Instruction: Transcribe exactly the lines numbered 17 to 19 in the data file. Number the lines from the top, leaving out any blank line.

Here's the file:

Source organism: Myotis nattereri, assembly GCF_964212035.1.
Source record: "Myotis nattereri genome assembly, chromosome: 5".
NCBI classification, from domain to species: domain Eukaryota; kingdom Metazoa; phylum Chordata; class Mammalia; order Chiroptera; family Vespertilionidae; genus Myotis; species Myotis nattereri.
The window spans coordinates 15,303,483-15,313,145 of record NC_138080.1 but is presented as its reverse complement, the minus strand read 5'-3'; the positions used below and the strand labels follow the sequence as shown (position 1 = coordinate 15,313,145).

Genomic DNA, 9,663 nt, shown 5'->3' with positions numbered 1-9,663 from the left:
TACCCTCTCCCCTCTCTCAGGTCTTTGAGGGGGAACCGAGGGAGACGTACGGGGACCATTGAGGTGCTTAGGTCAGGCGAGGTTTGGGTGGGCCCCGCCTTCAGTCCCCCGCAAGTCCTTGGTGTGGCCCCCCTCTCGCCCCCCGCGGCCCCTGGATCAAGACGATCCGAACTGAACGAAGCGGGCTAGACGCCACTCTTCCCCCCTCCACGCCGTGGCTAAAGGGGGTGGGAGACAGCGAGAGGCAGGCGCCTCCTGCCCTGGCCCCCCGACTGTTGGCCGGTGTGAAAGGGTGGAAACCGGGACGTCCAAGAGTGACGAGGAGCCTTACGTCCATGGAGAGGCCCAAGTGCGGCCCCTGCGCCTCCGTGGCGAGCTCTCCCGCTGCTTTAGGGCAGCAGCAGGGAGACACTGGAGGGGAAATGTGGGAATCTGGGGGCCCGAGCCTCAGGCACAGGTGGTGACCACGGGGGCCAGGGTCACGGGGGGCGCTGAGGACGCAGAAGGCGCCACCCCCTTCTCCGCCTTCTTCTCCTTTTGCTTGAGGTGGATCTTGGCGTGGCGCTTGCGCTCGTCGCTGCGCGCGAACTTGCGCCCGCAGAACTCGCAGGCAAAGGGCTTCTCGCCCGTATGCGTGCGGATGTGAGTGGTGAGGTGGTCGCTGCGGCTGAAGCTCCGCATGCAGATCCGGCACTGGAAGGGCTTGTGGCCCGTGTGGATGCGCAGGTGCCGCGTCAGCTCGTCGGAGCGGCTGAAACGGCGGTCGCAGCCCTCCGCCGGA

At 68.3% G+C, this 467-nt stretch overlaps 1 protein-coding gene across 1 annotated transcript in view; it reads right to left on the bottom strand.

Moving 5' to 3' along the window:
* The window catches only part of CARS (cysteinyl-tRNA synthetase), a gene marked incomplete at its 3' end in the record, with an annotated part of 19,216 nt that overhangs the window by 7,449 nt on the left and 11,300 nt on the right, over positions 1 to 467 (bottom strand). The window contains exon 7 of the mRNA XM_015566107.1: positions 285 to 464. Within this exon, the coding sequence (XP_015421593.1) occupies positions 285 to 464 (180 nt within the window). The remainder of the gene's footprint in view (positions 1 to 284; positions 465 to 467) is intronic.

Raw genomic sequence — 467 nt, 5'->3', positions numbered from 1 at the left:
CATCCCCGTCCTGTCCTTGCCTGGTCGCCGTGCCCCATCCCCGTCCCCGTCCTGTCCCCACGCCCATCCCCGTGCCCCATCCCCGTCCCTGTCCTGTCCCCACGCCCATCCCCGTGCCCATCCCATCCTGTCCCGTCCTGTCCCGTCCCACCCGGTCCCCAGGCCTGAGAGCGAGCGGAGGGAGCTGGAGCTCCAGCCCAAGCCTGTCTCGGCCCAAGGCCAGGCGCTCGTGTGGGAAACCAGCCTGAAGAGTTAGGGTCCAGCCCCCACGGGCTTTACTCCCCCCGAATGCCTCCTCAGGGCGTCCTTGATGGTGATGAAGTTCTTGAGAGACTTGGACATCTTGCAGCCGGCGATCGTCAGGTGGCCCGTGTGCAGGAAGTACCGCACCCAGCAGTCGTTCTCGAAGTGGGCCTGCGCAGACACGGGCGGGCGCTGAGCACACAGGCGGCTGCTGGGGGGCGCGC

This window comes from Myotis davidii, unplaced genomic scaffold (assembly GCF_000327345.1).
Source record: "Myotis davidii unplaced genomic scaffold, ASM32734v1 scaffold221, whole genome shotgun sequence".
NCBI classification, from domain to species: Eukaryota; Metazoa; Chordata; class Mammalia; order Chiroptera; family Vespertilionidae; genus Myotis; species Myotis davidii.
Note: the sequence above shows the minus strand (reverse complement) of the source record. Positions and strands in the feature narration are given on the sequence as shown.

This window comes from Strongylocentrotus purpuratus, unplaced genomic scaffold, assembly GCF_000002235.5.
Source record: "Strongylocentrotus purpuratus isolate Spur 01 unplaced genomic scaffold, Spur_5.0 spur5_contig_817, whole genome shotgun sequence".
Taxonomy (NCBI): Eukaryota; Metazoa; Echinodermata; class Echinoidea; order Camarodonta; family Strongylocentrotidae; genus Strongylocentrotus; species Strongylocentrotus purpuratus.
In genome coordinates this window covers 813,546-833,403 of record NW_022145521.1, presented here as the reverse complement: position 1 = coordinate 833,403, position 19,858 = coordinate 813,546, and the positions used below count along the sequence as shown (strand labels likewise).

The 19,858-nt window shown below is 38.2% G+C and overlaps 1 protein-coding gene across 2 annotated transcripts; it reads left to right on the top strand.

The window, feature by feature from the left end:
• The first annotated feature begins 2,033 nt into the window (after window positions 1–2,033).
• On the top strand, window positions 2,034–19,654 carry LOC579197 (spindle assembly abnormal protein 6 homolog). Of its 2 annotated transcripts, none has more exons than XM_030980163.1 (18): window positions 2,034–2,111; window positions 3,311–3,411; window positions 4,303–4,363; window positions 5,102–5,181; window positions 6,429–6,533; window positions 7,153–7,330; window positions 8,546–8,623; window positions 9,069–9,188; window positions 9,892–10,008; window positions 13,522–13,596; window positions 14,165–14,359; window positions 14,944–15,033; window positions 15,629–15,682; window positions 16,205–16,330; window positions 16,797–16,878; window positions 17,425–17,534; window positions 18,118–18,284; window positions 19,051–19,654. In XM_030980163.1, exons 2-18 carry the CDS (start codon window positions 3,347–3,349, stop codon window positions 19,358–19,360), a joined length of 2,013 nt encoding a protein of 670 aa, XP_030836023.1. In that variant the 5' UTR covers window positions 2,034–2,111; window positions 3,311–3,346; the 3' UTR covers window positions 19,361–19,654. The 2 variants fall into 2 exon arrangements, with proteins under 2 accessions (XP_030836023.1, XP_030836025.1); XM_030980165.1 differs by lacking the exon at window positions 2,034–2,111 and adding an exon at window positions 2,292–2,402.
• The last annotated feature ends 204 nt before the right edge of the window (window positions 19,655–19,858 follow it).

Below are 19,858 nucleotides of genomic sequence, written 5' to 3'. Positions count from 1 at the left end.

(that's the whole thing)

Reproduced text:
Source record: "Strongylocentrotus purpuratus isolate Spur 01 unplaced genomic scaffold, Spur_5.0 spur5_contig_817, whole genome shotgun sequence".
Taxonomy (NCBI): Eukaryota; Metazoa; Echinodermata; class Echinoidea; order Camarodonta; family Strongylocentrotidae; genus Strongylocentrotus; species Strongylocentrotus purpuratus.
In genome coordinates this window covers 813,546-833,403 of record NW_022145521.1, presented here as the reverse complement: position 1 = coordinate 833,403, position 19,858 = coordinate 813,546, and the positions used below count along the sequence as shown (strand labels likewise).